With a big assist from the Indiana Sports Corp., Indianapolis has had quite a run, hosting more than 450 sporting events over four decades, including a Super Bowl, seven NCAA men’s basketball Final Fours and dozens of amateur world championships.
The event, scheduled for April 4 and April 6, 2026, at Lucas Oil Stadium, will be the ninth time the city hosts the men’s basketball championship tournament.
Indianapolis officials say they’re up for the challenge of hosting the eighth annual College Football Playoff National Championship in January 2022, even as they’re planning six other big sporting events that take place within a 13-month stretch.
That compares to $30 million the Indianapolis business community contributed in cash and in-kind services to support the 2012 Super Bowl held at Lucas Oil Stadium.
As NCAA committees meet next week to discuss which cities will host championships through 2022, the organization finds itself in the middle of a national discussion on civil rights that will test its ability to influence public policy and its commitment to its own stated values.
Although bracket contests and the money wagered on them have driven the tournament’s popularity for decades, the NCAA takes pains not to condone gambling or filling out brackets for anything more than fun.
Mike Fox, who spent 33 years as stadium director at Lucas Oil Stadium and the Hoosier Dome, will now oversee facility operations at the Indianapolis Motor Speedway.
The NCAA stated that its men's basketball committee decided to forego the traditional site selection process for the 2022 Final Four.
The survey is an additional step under a new NCAA requirement for event hosts to provide a safe and discrimination-free environment for all athletes.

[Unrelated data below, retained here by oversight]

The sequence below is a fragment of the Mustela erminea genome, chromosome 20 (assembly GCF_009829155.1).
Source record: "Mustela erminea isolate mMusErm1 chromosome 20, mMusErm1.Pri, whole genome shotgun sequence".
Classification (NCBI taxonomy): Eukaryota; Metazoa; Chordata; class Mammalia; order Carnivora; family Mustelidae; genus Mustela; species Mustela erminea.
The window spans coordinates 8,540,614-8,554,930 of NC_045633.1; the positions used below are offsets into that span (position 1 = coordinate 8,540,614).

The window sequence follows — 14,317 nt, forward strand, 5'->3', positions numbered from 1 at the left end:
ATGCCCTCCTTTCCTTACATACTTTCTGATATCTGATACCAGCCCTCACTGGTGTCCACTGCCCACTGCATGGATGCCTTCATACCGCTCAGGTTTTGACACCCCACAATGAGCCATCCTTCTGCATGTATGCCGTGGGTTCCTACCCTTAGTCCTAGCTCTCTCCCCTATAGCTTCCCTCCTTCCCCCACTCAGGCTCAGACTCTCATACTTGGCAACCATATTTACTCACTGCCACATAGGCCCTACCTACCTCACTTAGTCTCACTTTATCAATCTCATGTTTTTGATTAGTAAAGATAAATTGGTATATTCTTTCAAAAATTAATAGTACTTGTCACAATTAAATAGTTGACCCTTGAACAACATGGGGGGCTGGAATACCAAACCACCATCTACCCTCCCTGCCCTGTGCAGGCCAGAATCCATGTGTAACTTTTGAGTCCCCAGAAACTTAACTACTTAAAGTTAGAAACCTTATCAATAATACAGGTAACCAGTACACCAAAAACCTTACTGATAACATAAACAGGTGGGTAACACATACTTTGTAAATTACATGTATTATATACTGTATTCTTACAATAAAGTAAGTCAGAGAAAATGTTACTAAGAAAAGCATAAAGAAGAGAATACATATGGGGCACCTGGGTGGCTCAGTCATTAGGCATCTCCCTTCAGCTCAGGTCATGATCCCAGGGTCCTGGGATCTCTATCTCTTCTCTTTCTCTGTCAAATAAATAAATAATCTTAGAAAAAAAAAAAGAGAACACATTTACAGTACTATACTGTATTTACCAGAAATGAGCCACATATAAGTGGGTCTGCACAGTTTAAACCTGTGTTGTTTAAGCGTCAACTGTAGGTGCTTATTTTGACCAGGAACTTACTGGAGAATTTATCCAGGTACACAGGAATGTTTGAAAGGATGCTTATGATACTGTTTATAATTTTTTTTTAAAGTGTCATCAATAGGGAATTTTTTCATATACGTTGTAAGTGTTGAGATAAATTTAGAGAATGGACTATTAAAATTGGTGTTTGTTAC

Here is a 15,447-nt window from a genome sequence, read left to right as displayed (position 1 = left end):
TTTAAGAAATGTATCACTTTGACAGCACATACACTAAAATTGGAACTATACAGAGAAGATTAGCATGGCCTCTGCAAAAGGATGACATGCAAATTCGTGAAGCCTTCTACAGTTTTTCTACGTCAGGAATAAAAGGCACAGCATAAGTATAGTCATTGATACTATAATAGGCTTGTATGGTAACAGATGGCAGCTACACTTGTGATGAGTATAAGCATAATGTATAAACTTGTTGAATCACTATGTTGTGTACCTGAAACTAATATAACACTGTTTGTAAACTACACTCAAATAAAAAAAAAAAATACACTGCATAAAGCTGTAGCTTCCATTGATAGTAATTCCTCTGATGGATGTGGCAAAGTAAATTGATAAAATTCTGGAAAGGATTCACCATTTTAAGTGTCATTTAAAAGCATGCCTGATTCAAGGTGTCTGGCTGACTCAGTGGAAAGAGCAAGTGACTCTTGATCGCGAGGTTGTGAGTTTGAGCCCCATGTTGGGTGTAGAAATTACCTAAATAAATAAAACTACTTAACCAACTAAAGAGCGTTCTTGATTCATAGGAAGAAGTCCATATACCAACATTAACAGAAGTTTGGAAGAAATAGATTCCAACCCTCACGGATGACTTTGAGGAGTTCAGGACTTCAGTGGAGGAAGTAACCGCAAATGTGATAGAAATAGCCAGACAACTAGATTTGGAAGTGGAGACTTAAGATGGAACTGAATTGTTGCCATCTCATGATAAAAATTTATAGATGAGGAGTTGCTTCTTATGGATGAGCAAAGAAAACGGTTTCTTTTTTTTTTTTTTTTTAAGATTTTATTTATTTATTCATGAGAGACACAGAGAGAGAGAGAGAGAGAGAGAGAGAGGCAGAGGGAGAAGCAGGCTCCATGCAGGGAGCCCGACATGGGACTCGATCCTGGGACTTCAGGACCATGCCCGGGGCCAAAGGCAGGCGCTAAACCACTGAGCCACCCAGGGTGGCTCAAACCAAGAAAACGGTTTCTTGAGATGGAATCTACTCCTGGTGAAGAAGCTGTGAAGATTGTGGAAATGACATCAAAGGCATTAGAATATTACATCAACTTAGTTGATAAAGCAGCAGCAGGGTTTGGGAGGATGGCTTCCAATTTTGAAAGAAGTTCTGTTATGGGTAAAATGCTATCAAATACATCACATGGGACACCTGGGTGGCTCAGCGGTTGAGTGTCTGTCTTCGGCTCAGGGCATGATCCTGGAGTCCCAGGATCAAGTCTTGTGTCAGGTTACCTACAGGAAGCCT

Local officials say Indianapolis should continue to host NCAA events despite rules adopted by the association on Wednesday to assure LGBT rights and protections.
The Indianapolis-based NCAA on Tuesday announced an eight-year, $8.8 billion extension of its March Madness deal with CBS Sports and the Turner Broadcasting System.
The decision to play the Division I, II and III women’s basketball championships at one site drew praise from coaches and players. The NCAA will evaluate whether it was a one-time thing or something it should do again.
Licensees and retailers are preparing entire product lines, orders, shipping plans and marketing campaigns in advance. Four different sets of championship plans are being prepared—only one will ever see the light of day.
For the first time in NCAA history the Division I, II and III women’s titles will be decided on the same court.
Consider the road for the Indiana Hoosiers. Did we say “road?’’ That should be “gauntlet.’’ You could make the case that no champion from any of the big boy conferences got a tougher trail.
After years of fighting against tournament pools because of its staunch anti-gambling position, the Indianapolis-based organization is going to work with Microsoft's search engine, Bing, to pick winners in the men's basketball tournament.
Lucas Oil Co. is the expected winner during this year's Final Four, and the JW Marriott is turning out to be just as good a billboard as it is a hotel.
The University of Wisconsin’s 71-64 victory Saturday night in Indianapolis averaged 22.6 million viewers across TBS, TNT and truTV, according to Turner Sports and CBS. That's up 39 percent from last season's matchup of the same teams.
Wildcat fans likely will take over Indianapolis for the weekend, because that’s what they do.
The average resale price for an all-session strip of tickets to the April 4 semifinals and April 6 title game is $1,893, according to secondary market ticket aggregator TiqIQ.